Social barriers to safe sanitation access among housed populations in the United States: A systematic review

Elsevier, International Journal of Hygiene and Environmental Health, Volume 257, April 2024
Kryston A., Woods C.G., Manga M.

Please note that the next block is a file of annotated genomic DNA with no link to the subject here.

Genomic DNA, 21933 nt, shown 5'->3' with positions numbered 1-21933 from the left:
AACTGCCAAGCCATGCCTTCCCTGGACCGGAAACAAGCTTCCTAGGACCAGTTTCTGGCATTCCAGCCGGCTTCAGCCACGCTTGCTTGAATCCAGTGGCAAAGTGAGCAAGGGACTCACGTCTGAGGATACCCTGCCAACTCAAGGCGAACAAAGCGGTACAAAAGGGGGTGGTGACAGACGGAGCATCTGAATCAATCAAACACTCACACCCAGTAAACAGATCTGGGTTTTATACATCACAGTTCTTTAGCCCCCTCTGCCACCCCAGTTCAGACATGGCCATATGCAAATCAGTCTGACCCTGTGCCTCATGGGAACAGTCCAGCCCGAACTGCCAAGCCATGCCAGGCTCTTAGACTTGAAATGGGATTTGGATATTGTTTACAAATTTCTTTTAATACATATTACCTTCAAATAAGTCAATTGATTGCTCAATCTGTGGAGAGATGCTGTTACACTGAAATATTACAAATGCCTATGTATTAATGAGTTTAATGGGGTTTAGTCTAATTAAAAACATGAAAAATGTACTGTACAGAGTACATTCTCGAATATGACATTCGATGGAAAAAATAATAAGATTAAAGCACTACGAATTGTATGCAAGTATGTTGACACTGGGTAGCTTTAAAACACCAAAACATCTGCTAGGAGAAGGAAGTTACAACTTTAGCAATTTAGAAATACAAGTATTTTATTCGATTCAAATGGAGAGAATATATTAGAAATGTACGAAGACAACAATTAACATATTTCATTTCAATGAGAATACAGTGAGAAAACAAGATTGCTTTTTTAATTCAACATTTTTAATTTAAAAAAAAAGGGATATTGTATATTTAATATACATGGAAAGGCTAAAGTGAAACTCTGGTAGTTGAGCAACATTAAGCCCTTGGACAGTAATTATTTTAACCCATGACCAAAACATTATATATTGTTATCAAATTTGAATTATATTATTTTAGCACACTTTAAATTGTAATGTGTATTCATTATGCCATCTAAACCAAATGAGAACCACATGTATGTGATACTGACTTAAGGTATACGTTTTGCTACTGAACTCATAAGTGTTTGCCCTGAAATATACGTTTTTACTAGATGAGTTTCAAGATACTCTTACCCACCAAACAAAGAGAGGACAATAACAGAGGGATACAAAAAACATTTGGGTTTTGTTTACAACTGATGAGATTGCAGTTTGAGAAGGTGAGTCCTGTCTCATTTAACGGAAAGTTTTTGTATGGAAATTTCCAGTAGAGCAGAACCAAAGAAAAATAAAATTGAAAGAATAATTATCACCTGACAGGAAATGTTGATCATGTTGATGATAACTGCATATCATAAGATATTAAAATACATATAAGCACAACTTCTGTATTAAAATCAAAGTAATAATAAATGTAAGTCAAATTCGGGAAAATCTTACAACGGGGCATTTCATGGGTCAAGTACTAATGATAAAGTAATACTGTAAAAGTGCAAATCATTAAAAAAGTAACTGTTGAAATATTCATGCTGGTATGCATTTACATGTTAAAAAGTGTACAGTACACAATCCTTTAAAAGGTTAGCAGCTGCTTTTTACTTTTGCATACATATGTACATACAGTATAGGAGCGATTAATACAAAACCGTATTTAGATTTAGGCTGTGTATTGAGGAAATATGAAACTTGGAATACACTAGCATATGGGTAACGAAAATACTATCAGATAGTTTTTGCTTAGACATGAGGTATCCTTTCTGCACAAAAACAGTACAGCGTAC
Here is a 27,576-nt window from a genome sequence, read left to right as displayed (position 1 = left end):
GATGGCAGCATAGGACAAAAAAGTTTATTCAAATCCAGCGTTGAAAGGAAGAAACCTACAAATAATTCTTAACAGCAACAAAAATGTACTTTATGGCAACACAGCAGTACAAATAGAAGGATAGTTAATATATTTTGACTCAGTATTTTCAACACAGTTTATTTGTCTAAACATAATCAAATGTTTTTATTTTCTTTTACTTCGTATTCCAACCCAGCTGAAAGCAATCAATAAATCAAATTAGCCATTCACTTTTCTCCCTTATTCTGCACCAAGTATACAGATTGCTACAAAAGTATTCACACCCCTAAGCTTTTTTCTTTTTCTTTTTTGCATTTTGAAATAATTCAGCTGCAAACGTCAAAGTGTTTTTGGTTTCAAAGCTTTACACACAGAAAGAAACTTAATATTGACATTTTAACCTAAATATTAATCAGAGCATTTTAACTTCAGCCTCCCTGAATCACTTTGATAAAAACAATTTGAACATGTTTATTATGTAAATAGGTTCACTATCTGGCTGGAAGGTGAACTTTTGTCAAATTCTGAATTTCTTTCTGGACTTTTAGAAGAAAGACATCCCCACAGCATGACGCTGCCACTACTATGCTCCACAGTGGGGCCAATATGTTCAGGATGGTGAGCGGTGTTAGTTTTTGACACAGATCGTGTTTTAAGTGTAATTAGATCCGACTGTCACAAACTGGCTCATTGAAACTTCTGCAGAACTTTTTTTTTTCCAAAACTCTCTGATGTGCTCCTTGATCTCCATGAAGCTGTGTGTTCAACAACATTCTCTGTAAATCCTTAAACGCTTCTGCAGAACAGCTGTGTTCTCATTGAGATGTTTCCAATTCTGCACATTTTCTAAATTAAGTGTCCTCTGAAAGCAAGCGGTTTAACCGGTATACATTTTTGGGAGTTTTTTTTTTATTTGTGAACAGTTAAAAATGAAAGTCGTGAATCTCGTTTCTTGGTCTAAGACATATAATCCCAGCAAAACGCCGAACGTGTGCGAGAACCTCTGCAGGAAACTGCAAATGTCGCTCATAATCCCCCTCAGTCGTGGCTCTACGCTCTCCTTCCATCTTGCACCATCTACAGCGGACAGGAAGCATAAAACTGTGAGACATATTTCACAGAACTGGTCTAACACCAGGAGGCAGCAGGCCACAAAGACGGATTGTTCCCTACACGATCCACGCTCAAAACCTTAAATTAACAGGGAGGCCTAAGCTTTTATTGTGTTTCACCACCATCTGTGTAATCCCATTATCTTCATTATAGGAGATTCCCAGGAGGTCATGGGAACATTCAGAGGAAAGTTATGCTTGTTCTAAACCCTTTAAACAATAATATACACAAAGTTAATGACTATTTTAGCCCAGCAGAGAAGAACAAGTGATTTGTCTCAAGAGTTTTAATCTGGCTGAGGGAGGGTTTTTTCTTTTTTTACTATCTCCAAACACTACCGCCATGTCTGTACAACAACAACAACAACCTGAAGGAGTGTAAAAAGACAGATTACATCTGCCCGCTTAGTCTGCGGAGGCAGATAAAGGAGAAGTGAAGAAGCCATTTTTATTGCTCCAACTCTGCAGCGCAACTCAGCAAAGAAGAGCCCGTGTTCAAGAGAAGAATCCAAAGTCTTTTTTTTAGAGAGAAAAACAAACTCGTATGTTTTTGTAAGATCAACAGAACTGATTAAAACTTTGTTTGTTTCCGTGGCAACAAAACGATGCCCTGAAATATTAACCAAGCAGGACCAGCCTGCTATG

Background: Nearly six million people residing in the United States do not have access to safely managed sanitation. Housed populations may lack access to centralized wastewater treatment systems or functioning onsite wastewater treatment systems, which subsequently places them at higher risk for adverse health outcomes associated with unsafe sanitation. Objectives: We sought to understand the various social barriers that impact access to safe sanitation in the United States. Methods: We included peer-reviewed studies published between January 2000 and March 2023. The publication search was conducted using Scopus, ProQuest Social Science Database, and HeinOnline. We extracted data on social barriers and physical factors associated with access to sanitation. Results: Twenty publications met the inclusion criteria, and data relating to 11 social barriers and two physical factors were extracted. The social barriers to safe sanitation access mentioned most frequently were found to be socioeconomic status and race-based discrimination. Studies discussed sanitation in communities in five states. Discussion: Barriers pertained to lack of access to centralized wastewater treatment system, inadequate repair or replacement of septic systems, and lack of safely managed onsite sanitation systems. We discuss the intersectionality of the barriers, the underlying policy and history that leads to them, and make recommendations to address inequitable access to safe sanitation. Legislation and policy must be critically reviewed at national, state, and local levels to limit or eliminate ability for utilities to be extended on the basis of a community's income and property values or racial makeup. Policy recommendations also include additional community engagement, onsite sanitation system monitoring, and knowledge dissemination and education of septic system users. More geographically diverse research and research on sanitation in specific communities such as those of migrant farmworkers, undocumented persons, and tenants are recommended.